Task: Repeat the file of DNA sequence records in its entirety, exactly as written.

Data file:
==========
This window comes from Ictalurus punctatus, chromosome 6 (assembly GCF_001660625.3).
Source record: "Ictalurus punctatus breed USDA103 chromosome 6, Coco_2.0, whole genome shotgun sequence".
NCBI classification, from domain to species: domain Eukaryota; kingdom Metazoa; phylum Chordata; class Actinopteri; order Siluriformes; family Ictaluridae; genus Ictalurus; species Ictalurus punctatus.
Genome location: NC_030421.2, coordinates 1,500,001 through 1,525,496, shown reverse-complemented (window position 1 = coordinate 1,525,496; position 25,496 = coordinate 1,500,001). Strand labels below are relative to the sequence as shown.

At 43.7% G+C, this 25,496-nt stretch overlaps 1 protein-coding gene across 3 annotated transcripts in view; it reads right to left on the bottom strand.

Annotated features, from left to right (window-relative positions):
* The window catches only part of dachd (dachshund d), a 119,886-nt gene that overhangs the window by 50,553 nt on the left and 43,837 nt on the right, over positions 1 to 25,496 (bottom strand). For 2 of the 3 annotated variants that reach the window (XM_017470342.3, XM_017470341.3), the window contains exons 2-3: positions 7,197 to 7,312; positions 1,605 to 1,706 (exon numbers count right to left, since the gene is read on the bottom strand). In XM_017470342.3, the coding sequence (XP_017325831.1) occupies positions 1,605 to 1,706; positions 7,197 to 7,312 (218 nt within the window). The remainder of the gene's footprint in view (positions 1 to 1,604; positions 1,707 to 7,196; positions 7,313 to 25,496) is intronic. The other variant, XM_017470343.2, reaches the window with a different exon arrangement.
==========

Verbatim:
This window comes from Ictalurus punctatus, chromosome 6 (assembly GCF_001660625.3).
Source record: "Ictalurus punctatus breed USDA103 chromosome 6, Coco_2.0, whole genome shotgun sequence".
NCBI classification, from domain to species: domain Eukaryota; kingdom Metazoa; phylum Chordata; class Actinopteri; order Siluriformes; family Ictaluridae; genus Ictalurus; species Ictalurus punctatus.
Genome location: NC_030421.2, coordinates 1,500,001 through 1,525,496, shown reverse-complemented (window position 1 = coordinate 1,525,496; position 25,496 = coordinate 1,500,001). Strand labels below are relative to the sequence as shown.

At 43.7% G+C, this 25,496-nt stretch overlaps 1 protein-coding gene across 3 annotated transcripts in view; it reads right to left on the bottom strand.

Annotated features, from left to right (window-relative positions):
* The window catches only part of dachd (dachshund d), a 119,886-nt gene that overhangs the window by 50,553 nt on the left and 43,837 nt on the right, over positions 1 to 25,496 (bottom strand). For 2 of the 3 annotated variants that reach the window (XM_017470342.3, XM_017470341.3), the window contains exons 2-3: positions 7,197 to 7,312; positions 1,605 to 1,706 (exon numbers count right to left, since the gene is read on the bottom strand). In XM_017470342.3, the coding sequence (XP_017325831.1) occupies positions 1,605 to 1,706; positions 7,197 to 7,312 (218 nt within the window). The remainder of the gene's footprint in view (positions 1 to 1,604; positions 1,707 to 7,196; positions 7,313 to 25,496) is intronic. The other variant, XM_017470343.2, reaches the window with a different exon arrangement.